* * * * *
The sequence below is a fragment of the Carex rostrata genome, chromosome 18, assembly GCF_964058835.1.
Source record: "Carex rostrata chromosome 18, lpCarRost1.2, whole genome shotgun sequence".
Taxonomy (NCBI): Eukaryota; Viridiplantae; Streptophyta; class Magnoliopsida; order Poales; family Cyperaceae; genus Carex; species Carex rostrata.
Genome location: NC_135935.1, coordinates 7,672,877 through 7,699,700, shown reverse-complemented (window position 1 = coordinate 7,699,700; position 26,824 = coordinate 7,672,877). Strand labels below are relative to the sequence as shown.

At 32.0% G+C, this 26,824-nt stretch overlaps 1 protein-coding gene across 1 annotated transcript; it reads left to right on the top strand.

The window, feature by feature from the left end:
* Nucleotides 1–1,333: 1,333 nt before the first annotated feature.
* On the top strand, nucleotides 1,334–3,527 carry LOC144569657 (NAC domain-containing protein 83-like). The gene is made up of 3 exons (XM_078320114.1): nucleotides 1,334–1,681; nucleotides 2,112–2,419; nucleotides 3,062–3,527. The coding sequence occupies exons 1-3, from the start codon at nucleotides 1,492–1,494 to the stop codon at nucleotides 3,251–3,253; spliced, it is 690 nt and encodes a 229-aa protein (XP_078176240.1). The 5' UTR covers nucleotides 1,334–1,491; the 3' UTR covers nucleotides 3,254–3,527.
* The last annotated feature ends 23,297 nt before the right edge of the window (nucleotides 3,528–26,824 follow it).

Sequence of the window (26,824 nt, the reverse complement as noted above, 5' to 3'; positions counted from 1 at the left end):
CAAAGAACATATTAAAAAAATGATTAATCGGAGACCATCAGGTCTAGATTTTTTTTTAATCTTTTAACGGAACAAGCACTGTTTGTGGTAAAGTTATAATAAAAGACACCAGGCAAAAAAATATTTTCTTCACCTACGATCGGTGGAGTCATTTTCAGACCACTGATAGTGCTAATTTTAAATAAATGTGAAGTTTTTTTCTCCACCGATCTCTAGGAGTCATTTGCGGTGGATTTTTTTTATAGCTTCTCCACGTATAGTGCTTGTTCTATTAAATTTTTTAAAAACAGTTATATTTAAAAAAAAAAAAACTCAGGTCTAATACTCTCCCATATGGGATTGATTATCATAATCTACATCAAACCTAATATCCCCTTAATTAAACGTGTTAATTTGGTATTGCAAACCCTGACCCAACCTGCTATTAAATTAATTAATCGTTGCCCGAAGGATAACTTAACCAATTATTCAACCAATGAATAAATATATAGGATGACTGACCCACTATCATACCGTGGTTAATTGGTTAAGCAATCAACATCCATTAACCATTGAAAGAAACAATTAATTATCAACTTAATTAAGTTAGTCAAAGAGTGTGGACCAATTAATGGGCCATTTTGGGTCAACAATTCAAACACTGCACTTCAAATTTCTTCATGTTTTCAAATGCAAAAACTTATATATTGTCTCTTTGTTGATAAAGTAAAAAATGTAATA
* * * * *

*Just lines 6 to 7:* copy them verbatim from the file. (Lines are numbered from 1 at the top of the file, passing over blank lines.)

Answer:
The window, feature by feature from the left end:
* Nucleotides 1–1,333: 1,333 nt before the first annotated feature.